Impact Factor 4.076

The 3rd most cited journal in Microbiology

Original Research ARTICLE

Front. Microbiol., 21 February 2018 | https://doi.org/10.3389/fmicb.2018.00201

Antibacterial Effect of Copaifera duckei Dwyer Oleoresin and Its Main Diterpenes against Oral Pathogens and Their Cytotoxic Effect

  • 1Research Laboratory of Applied Microbiology, University of Franca, São Paulo, Brazil
  • 2Laboratory of Mutagenesis, University of Franca, São Paulo, Brazil
  • 3Nucleus of Research in Sciences and Technology, University of Franca, São Paulo, Brazil
  • 4School of Pharmaceutical Sciences of Ribeirão Preto, University of São Paulo, São Paulo, Brazil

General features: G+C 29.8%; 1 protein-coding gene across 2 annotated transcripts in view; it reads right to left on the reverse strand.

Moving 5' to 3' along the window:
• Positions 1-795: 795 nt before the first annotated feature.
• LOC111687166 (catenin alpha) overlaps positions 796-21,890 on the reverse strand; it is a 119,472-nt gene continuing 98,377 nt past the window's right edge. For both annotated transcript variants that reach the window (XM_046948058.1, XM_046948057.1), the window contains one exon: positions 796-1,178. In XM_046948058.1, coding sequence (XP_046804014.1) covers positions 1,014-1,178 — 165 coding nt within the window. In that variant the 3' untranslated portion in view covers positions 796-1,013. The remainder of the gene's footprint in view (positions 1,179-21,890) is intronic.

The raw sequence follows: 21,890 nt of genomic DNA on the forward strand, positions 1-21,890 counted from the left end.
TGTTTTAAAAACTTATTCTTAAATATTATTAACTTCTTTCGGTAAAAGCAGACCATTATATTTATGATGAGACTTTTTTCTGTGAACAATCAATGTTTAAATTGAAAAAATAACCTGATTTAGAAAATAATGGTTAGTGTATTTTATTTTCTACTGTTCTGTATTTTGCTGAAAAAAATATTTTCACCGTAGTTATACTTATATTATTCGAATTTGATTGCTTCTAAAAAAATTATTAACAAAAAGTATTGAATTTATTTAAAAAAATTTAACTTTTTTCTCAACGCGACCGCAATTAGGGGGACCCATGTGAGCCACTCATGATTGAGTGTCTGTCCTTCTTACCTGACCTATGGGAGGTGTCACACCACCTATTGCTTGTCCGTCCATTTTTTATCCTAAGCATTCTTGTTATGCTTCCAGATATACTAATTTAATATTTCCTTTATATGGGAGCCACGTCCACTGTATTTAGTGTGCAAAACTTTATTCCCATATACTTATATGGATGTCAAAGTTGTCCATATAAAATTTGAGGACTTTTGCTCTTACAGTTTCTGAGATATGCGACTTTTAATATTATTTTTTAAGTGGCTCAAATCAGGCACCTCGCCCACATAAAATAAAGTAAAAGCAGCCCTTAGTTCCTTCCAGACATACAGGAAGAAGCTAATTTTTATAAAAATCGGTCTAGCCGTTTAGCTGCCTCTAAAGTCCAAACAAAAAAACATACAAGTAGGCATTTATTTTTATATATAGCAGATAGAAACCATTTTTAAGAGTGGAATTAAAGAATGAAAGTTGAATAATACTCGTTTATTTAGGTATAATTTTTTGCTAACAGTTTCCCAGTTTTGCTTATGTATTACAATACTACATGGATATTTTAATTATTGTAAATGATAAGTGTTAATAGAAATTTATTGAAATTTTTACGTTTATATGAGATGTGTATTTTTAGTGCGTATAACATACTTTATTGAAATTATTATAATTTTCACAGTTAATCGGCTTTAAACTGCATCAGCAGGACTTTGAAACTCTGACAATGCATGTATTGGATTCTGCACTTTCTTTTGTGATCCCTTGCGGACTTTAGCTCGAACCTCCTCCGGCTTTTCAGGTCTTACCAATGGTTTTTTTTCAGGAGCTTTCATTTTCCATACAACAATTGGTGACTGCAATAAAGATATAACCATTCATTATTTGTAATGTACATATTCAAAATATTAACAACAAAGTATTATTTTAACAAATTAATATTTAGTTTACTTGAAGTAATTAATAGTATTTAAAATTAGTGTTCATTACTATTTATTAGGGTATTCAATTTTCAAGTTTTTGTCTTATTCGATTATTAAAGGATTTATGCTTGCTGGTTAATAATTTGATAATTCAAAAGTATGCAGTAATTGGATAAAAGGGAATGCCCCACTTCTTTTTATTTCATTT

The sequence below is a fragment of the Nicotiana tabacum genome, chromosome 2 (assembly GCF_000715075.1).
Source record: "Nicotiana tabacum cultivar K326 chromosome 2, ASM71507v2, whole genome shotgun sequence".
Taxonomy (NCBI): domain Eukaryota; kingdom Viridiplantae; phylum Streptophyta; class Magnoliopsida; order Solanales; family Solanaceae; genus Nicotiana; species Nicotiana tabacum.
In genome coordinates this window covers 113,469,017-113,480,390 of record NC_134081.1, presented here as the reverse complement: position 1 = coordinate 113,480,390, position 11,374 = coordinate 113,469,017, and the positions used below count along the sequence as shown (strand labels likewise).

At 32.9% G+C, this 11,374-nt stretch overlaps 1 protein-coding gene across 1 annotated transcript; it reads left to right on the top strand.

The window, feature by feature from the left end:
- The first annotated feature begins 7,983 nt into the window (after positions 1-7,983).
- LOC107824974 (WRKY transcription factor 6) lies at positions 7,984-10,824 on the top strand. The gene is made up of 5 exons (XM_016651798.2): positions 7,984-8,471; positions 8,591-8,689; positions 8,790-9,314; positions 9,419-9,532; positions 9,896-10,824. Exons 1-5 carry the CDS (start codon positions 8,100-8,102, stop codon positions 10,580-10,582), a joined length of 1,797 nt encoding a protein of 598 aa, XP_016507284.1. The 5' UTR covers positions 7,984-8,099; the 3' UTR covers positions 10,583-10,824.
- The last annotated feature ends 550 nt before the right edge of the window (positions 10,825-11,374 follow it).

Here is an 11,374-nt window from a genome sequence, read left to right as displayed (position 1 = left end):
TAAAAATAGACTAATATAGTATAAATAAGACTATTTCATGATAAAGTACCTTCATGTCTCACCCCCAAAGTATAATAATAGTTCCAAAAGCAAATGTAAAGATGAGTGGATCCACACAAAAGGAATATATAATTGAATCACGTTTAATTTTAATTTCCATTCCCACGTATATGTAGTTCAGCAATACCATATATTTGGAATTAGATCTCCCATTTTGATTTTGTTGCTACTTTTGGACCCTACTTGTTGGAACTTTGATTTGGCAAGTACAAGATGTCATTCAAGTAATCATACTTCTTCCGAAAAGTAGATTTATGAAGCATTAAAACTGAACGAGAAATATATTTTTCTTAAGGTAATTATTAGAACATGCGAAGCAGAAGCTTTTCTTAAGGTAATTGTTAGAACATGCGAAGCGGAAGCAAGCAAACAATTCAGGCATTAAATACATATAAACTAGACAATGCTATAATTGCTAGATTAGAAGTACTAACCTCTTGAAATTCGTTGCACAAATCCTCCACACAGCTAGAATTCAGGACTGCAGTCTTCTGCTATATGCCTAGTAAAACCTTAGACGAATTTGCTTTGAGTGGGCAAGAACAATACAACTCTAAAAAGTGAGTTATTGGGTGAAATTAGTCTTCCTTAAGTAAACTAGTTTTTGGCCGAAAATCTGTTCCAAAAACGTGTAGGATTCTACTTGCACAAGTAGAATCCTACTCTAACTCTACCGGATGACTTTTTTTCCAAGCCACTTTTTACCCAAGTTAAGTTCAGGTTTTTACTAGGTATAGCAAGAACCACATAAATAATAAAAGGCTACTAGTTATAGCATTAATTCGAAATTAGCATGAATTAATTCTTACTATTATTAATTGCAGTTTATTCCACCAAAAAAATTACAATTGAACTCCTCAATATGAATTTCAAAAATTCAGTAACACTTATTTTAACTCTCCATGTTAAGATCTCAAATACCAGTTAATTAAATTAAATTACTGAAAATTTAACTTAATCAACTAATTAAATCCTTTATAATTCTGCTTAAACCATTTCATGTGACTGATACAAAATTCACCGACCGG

This study evaluates the antibacterial activity of the Copaifera duckei Dwyer oleoresin and two isolated compounds [eperu-8(20)-15,18-dioic acid and polyalthic acid] against bacteria involved in primary endodontic infections and dental caries and assesses the cytotoxic effect of these substances against a normal cell line. MIC and MBC assays pointed out the most promising metabolites for further studies on bactericidal kinetics, antibiofilm activity, and synergistic antibacterial action. The oleoresin and polyalthic acid but not eperu-8(20)-15,18-dioic provided encouraging MIC and MBC results at concentrations lower than 100 μg mL−1. The oleoresin and polyalthic acid activities depended on the evaluated strain. A bactericidal effect on Lactobacillus casei (ATCC 11578 and clinical isolate) emerged before 8 h of incubation. For all the tested bacteria, the oleoresin and polyalthic acid inhibited biofilm formation by at least 50%. The oleoresin and polyalthic acid gave the best activity against Actinomyces naeslundii (ATCC 19039) and L. casei (ATCC 11578), respectively. The synergistic assays combining the oleoresin or polyalthic acid with chlorhexidine did not afford interesting results. We examined the cytotoxicity of C. duckei oleoresin, eperu-8(20)-15,18-dioic acid, and polyalthic acid against Chinese hamster lung fibroblasts. The oleoresin and polyalthic acid were cytotoxic at concentrations above 78.1 μg mL−1, whereas eperu-8(20)-15,18-dioic displayed cytotoxicity at concentrations above 312.5 μg mL−1. In conclusion, the oleoresin and polyalthic acid are potential sources of antibacterial agents against bacteria involved in primary endodontic infections and dental caries in both the sessile and the planktonic modes at concentrations that do not cause cytotoxicity.